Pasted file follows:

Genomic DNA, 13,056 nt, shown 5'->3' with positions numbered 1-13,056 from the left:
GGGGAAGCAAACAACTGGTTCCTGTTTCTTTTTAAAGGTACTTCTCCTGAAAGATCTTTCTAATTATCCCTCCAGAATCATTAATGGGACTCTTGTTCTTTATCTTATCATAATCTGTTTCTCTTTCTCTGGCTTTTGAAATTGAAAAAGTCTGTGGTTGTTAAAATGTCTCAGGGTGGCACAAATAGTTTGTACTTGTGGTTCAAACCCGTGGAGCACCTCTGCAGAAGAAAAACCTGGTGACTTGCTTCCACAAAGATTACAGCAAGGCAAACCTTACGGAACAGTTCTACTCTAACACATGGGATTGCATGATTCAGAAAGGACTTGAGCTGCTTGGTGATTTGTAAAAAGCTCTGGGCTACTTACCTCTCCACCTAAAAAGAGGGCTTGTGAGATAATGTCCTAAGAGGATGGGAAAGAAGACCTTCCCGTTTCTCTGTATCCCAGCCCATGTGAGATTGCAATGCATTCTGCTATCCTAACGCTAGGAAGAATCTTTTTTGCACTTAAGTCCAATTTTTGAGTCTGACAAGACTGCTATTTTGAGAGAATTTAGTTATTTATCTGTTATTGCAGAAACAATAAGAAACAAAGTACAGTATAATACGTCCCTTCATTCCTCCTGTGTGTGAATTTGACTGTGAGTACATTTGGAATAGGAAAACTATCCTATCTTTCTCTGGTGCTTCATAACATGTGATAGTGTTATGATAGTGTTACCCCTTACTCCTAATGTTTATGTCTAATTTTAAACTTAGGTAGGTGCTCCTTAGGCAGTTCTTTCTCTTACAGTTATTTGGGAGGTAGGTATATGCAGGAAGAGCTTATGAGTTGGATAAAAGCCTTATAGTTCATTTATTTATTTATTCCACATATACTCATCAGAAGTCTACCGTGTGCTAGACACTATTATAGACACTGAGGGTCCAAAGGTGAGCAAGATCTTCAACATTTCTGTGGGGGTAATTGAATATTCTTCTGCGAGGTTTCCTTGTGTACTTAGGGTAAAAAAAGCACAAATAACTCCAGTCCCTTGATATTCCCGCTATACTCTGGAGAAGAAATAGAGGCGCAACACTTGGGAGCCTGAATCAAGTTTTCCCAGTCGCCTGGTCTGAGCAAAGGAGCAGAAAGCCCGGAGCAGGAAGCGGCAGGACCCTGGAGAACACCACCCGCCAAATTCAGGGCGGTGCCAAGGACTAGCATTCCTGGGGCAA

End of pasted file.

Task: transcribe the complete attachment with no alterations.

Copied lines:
Genomic DNA, 13,056 nt, shown 5'->3' with positions numbered 1-13,056 from the left:
GGGGAAGCAAACAACTGGTTCCTGTTTCTTTTTAAAGGTACTTCTCCTGAAAGATCTTTCTAATTATCCCTCCAGAATCATTAATGGGACTCTTGTTCTTTATCTTATCATAATCTGTTTCTCTTTCTCTGGCTTTTGAAATTGAAAAAGTCTGTGGTTGTTAAAATGTCTCAGGGTGGCACAAATAGTTTGTACTTGTGGTTCAAACCCGTGGAGCACCTCTGCAGAAGAAAAACCTGGTGACTTGCTTCCACAAAGATTACAGCAAGGCAAACCTTACGGAACAGTTCTACTCTAACACATGGGATTGCATGATTCAGAAAGGACTTGAGCTGCTTGGTGATTTGTAAAAAGCTCTGGGCTACTTACCTCTCCACCTAAAAAGAGGGCTTGTGAGATAATGTCCTAAGAGGATGGGAAAGAAGACCTTCCCGTTTCTCTGTATCCCAGCCCATGTGAGATTGCAATGCATTCTGCTATCCTAACGCTAGGAAGAATCTTTTTTGCACTTAAGTCCAATTTTTGAGTCTGACAAGACTGCTATTTTGAGAGAATTTAGTTATTTATCTGTTATTGCAGAAACAATAAGAAACAAAGTACAGTATAATACGTCCCTTCATTCCTCCTGTGTGTGAATTTGACTGTGAGTACATTTGGAATAGGAAAACTATCCTATCTTTCTCTGGTGCTTCATAACATGTGATAGTGTTATGATAGTGTTACCCCTTACTCCTAATGTTTATGTCTAATTTTAAACTTAGGTAGGTGCTCCTTAGGCAGTTCTTTCTCTTACAGTTATTTGGGAGGTAGGTATATGCAGGAAGAGCTTATGAGTTGGATAAAAGCCTTATAGTTCATTTATTTATTTATTCCACATATACTCATCAGAAGTCTACCGTGTGCTAGACACTATTATAGACACTGAGGGTCCAAAGGTGAGCAAGATCTTCAACATTTCTGTGGGGGTAATTGAATATTCTTCTGCGAGGTTTCCTTGTGTACTTAGGGTAAAAAAAGCACAAATAACTCCAGTCCCTTGATATTCCCGCTATACTCTGGAGAAGAAATAGAGGCGCAACACTTGGGAGCCTGAATCAAGTTTTCCCAGTCGCCTGGTCTGAGCAAAGGAGCAGAAAGCCCGGAGCAGGAAGCGGCAGGACCCTGGAGAACACCACCCGCCAAATTCAGGGCGGTGCCAAGGACTAGCATTCCTGGGGCAA